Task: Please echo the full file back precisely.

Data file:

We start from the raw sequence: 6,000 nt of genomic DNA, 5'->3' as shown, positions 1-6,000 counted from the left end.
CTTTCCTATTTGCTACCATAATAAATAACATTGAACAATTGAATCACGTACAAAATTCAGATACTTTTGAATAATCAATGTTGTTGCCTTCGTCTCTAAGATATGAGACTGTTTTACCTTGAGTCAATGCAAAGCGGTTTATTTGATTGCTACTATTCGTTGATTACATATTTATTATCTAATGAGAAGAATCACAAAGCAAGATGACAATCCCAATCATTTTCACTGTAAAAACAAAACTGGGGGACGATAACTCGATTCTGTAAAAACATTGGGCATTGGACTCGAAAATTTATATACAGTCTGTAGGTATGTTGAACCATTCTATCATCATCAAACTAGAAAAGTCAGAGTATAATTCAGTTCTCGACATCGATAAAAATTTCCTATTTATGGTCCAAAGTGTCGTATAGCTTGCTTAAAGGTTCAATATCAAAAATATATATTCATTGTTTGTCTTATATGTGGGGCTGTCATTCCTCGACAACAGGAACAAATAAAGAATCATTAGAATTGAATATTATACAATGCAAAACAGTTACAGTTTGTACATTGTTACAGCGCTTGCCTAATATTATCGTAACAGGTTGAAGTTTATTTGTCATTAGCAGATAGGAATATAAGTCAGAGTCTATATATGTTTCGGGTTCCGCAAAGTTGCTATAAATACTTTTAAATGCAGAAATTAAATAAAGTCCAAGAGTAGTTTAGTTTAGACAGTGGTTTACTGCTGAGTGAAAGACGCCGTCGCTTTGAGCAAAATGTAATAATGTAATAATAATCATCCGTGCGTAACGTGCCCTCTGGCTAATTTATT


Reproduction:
We start from the raw sequence: 6,000 nt of genomic DNA, 5'->3' as shown, positions 1-6,000 counted from the left end.
CTTTCCTATTTGCTACCATAATAAATAACATTGAACAATTGAATCACGTACAAAATTCAGATACTTTTGAATAATCAATGTTGTTGCCTTCGTCTCTAAGATATGAGACTGTTTTACCTTGAGTCAATGCAAAGCGGTTTATTTGATTGCTACTATTCGTTGATTACATATTTATTATCTAATGAGAAGAATCACAAAGCAAGATGACAATCCCAATCATTTTCACTGTAAAAACAAAACTGGGGGACGATAACTCGATTCTGTAAAAACATTGGGCATTGGACTCGAAAATTTATATACAGTCTGTAGGTATGTTGAACCATTCTATCATCATCAAACTAGAAAAGTCAGAGTATAATTCAGTTCTCGACATCGATAAAAATTTCCTATTTATGGTCCAAAGTGTCGTATAGCTTGCTTAAAGGTTCAATATCAAAAATATATATTCATTGTTTGTCTTATATGTGGGGCTGTCATTCCTCGACAACAGGAACAAATAAAGAATCATTAGAATTGAATATTATACAATGCAAAACAGTTACAGTTTGTACATTGTTACAGCGCTTGCCTAATATTATCGTAACAGGTTGAAGTTTATTTGTCATTAGCAGATAGGAATATAAGTCAGAGTCTATATATGTTTCGGGTTCCGCAAAGTTGCTATAAATACTTTTAAATGCAGAAATTAAATAAAGTCCAAGAGTAGTTTAGTTTAGACAGTGGTTTACTGCTGAGTGAAAGACGCCGTCGCTTTGAGCAAAATGTAATAATGTAATAATAATCATCCGTGCGTAACGTGCCCTCTGGCTAATTTATT